Woman of the Century/Susan Helen Wixon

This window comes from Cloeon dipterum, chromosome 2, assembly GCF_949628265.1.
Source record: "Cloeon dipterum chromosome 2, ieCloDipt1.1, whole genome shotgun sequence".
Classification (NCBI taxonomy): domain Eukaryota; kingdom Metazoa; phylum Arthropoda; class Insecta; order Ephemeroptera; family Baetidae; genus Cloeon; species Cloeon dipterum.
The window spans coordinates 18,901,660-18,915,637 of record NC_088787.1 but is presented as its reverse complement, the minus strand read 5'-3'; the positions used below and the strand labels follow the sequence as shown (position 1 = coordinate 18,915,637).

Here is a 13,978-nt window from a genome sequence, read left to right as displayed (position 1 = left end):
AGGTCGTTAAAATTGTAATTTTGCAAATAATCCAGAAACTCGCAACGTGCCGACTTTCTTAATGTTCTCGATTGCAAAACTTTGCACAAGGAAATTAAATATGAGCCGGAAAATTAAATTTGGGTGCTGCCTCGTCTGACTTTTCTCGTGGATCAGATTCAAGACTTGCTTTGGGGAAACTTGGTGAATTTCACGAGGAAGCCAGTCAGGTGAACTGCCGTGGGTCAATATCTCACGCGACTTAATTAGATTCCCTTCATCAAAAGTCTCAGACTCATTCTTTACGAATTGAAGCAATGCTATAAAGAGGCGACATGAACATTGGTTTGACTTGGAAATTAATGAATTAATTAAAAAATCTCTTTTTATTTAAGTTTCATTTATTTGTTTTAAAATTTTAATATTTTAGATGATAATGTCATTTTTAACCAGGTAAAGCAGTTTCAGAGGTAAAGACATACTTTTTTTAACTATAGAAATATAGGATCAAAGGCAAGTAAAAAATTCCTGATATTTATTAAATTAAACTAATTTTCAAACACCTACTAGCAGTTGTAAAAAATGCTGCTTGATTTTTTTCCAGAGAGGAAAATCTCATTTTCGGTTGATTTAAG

WIXON, Miss Susan Helen, author and educator, was born in Dennisport, Cape Cod, Mass. She is of Welsh descent. Her father was Captain James Wixon, a man of sturdy independence and honesty. Her mother, Bethia Smith Wixon, was a woman of firmness, integrity and uprightness. Miss Wixon was from infancy a thoughtful child, of a dreamy, studious and poetic nature. She was an apt scholar and, before she was thirteen years old, she was teaching a district school. The committee hesitated about appointing her, on account of her extreme youth and diminutive size. SUSAN HELEN WIXON. "Indeed, I can teach," she said. "Give me a chance, and see!" They did so, and her words proved true. She followed teaching with success for several years, and desired to make that profession her life-work. Early in life, after the loss of four brothers at sea, all at one time, the family removed from their country home to Fall River, Mass., where Miss Wixon now lives with her sister. In 1873 she was elected a member of the school board of that city, serving three years. In 1890 she was again elected to that position, where she is now serving. For several years she has had the editorial charge of the children's department of the New York "Truth Seeker." She is a contributor to several magazines and newspapers, and at one time was a regular reporter on the staff of the Moston "Sunday Record." She is an easy, graceful writer, both in prose and poetry. Her poem, "When Womanhood Awakes," is considered one of the most inspiring among the poems written in the behalf of women. She is the well-known author of several books, "Apples of Gold" (Boston, 1876); "Sunday Observance" (1883); "All In a Lifetime" (Boston, 1884); "The Story Hour" (New York, 1885); "Summer Days at Onset" (Boston, 1887), besides tracts and pamphlets. She is a lecturer of ability on moral reform and educational topics. She is interested in scientific matters and is president of the Humboldt Scientific Society and president of the Woman's Educational and Industrial Society, of Fall River. She is a member of the Woman's Relief Corps, and takes an active interest in several other organizations. She was elected a member of the committee on woman's industrial advancement, World's Columbian Exposition, in the inventors' department. She is an ardent supporter of all reformatory measures, and it was her suggestion to Gov. Russell, and her able representation of the need of women as factory inspectors in Massachusetts, that caused the appointment of two women to that position in 1891. She is a member of the executive council of the Woman's National Liberal Union, whose first convention was held in Washington in February, 1890. She especially espouses the cause of women and children. In both politics and religion she holds radical views, boldly denouncing all shams and hypocrisies, wherever they appear. In 1892 she made a tour of Europe, studying principally the tariff question. Upon her return her opinions, published in Fall River, aroused much interest and discussion.